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36.2 Defining Abbrevs

define-abbrev is the low-level basic function for defining an abbrev in an abbrev table.

When a major mode defines a system abbrev, it should call define-abbrev and specify t for the :system property. Be aware that any saved non-“system” abbrevs are restored at startup, i.e., before some major modes are loaded. Therefore, major modes should not assume that their abbrev tables are empty when they are first loaded.

— Function: define-abbrev abbrev-table name expansion &optional hook &rest props

This function defines an abbrev named name, in abbrev-table, to expand to expansion and call hook, with properties props (see Abbrev Properties). The return value is name. The :system property in props is treated specially here: if it has the value force, then it will overwrite an existing definition even for a non-“system” abbrev of the same name.

name should be a string. The argument expansion is normally the desired expansion (a string), or nil to undefine the abbrev. If it is anything but a string or nil, then the abbreviation “expands” solely by running hook.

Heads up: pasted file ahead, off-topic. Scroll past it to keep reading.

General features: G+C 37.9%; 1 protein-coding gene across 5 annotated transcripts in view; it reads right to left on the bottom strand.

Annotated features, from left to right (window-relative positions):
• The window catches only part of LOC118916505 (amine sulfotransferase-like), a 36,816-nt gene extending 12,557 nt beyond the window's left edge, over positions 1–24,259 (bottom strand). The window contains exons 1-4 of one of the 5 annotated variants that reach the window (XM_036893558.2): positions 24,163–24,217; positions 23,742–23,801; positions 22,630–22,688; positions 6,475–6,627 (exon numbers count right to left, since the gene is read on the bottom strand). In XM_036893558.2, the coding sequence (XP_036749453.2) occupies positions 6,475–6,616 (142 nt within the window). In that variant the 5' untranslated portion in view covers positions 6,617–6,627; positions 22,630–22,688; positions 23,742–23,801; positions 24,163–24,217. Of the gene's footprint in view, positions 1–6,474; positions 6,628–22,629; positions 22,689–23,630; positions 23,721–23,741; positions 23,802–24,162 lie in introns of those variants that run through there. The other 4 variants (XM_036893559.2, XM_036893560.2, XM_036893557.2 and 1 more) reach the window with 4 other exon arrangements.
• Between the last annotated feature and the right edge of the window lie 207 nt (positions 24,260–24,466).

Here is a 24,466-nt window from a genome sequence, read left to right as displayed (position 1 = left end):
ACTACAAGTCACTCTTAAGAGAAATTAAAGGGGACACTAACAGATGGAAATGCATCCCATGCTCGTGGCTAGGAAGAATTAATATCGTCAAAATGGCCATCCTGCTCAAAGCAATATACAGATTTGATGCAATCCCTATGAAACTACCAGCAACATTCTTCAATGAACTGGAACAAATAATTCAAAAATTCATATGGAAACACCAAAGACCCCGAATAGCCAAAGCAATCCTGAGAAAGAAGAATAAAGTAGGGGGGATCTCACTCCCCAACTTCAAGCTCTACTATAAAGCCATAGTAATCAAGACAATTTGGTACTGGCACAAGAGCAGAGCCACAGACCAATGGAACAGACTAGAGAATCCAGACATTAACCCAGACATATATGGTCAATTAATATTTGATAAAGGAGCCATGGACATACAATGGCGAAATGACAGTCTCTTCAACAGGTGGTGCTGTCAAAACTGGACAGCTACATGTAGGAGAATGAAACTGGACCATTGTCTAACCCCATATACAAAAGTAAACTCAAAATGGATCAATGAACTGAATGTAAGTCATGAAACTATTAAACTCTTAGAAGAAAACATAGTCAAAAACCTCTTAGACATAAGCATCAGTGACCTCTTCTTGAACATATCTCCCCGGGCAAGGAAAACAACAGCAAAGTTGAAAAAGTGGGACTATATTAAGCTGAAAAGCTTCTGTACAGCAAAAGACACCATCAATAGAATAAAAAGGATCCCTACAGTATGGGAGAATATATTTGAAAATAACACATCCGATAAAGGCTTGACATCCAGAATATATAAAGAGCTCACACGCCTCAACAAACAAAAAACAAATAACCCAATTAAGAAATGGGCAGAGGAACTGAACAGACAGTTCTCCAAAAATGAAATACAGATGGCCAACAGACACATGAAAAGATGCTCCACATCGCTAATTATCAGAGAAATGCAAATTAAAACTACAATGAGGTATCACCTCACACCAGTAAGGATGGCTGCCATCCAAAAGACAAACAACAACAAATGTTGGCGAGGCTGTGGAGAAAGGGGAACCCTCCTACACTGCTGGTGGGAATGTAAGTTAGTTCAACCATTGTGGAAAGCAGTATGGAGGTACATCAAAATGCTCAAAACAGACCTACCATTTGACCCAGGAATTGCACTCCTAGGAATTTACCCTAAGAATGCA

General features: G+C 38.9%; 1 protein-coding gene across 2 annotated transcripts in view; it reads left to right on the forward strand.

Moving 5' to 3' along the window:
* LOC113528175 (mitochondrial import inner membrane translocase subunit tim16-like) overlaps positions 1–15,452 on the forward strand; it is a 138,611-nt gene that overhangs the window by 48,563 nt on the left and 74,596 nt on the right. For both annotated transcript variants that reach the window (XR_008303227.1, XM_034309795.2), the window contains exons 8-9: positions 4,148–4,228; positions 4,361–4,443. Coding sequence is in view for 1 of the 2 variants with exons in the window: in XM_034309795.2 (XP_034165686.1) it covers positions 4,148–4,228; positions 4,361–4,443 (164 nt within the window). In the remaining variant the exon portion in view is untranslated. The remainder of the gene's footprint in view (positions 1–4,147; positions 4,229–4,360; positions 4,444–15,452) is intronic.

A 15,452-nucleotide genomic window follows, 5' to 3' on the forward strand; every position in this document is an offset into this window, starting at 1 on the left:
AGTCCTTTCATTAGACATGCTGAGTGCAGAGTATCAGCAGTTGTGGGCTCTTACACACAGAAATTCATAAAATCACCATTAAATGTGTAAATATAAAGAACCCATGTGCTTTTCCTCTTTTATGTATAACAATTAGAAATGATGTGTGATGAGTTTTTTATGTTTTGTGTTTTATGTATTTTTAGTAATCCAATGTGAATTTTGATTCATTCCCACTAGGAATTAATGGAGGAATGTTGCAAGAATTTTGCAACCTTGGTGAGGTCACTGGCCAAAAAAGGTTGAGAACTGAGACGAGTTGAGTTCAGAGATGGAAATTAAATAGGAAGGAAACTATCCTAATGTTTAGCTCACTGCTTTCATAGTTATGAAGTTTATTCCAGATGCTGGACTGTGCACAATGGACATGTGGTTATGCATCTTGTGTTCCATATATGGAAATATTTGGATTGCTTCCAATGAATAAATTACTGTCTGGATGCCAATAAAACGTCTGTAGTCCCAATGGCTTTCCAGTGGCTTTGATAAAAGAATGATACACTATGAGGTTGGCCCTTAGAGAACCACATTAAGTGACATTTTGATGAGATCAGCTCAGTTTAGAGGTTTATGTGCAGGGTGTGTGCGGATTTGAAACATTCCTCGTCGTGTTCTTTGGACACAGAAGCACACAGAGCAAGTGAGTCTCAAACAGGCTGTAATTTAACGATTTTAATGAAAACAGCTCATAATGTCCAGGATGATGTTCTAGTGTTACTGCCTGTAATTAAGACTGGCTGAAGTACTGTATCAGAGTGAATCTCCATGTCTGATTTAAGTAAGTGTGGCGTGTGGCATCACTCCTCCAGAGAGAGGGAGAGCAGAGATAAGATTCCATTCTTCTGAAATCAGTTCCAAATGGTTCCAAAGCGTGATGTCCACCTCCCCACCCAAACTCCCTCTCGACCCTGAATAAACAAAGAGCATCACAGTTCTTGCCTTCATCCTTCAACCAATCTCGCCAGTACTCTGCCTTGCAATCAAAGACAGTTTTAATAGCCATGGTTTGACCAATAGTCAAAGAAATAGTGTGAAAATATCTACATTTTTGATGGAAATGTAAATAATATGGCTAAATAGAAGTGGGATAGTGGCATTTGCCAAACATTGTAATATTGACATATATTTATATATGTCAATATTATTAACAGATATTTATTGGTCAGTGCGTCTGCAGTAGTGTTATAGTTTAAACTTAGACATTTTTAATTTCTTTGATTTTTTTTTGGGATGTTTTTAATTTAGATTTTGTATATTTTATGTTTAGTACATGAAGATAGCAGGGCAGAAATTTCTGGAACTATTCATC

The argument hook is a function or nil. If hook is non-nil, then it is called with no arguments after the abbrev is replaced with expansion; point is located at the end of expansion when hook is called.

If hook is a non-nil symbol whose no-self-insert property is non-nil, hook can explicitly control whether to insert the self-inserting input character that triggered the expansion. If hook returns non-nil in this case, that inhibits insertion of the character. By contrast, if hook returns nil, expand-abbrev (or abbrev-insert) also returns nil, as if expansion had not really occurred.

Normally, define-abbrev sets the variable abbrevs-changed to t, if it actually changes the abbrev. This is so that some commands will offer to save the abbrevs. It does not do this for a system abbrev, since those aren't saved anyway.

— User Option: only-global-abbrevs

If this variable is non-nil, it means that the user plans to use global abbrevs only. This tells the commands that define mode-specific abbrevs to define global ones instead. This variable does not alter the behavior of the functions in this section; it is examined by their callers.